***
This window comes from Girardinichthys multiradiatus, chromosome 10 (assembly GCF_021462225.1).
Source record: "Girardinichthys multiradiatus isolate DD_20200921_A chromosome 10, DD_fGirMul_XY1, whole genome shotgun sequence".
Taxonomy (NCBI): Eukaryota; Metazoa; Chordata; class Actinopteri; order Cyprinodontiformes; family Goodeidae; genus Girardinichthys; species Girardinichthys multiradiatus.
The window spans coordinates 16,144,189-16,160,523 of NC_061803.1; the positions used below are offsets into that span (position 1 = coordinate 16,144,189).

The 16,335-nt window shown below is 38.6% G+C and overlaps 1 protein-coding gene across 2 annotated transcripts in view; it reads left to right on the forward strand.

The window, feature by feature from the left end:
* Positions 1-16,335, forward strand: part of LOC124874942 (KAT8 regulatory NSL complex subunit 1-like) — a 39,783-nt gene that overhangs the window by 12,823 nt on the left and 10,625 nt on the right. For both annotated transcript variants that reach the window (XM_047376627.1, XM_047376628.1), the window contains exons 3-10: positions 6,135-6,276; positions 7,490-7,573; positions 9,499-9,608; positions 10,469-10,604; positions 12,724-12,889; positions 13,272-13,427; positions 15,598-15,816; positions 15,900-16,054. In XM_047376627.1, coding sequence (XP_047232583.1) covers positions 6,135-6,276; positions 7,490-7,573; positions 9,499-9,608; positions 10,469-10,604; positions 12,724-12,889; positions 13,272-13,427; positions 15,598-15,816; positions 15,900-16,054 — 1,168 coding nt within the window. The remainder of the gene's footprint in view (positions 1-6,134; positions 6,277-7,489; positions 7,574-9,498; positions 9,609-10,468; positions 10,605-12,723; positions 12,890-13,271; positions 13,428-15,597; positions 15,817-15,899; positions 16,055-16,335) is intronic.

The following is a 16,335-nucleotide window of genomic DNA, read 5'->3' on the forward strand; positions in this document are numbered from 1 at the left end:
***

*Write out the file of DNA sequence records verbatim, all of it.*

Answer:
This window comes from Girardinichthys multiradiatus, chromosome 10 (assembly GCF_021462225.1).
Source record: "Girardinichthys multiradiatus isolate DD_20200921_A chromosome 10, DD_fGirMul_XY1, whole genome shotgun sequence".
Taxonomy (NCBI): Eukaryota; Metazoa; Chordata; class Actinopteri; order Cyprinodontiformes; family Goodeidae; genus Girardinichthys; species Girardinichthys multiradiatus.
The window spans coordinates 16,144,189-16,160,523 of NC_061803.1; the positions used below are offsets into that span (position 1 = coordinate 16,144,189).

The 16,335-nt window shown below is 38.6% G+C and overlaps 1 protein-coding gene across 2 annotated transcripts in view; it reads left to right on the forward strand.

The window, feature by feature from the left end:
* Positions 1-16,335, forward strand: part of LOC124874942 (KAT8 regulatory NSL complex subunit 1-like) — a 39,783-nt gene that overhangs the window by 12,823 nt on the left and 10,625 nt on the right. For both annotated transcript variants that reach the window (XM_047376627.1, XM_047376628.1), the window contains exons 3-10: positions 6,135-6,276; positions 7,490-7,573; positions 9,499-9,608; positions 10,469-10,604; positions 12,724-12,889; positions 13,272-13,427; positions 15,598-15,816; positions 15,900-16,054. In XM_047376627.1, coding sequence (XP_047232583.1) covers positions 6,135-6,276; positions 7,490-7,573; positions 9,499-9,608; positions 10,469-10,604; positions 12,724-12,889; positions 13,272-13,427; positions 15,598-15,816; positions 15,900-16,054 — 1,168 coding nt within the window. The remainder of the gene's footprint in view (positions 1-6,134; positions 6,277-7,489; positions 7,574-9,498; positions 9,609-10,468; positions 10,605-12,723; positions 12,890-13,271; positions 13,428-15,597; positions 15,817-15,899; positions 16,055-16,335) is intronic.

The following is a 16,335-nucleotide window of genomic DNA, read 5'->3' on the forward strand; positions in this document are numbered from 1 at the left end: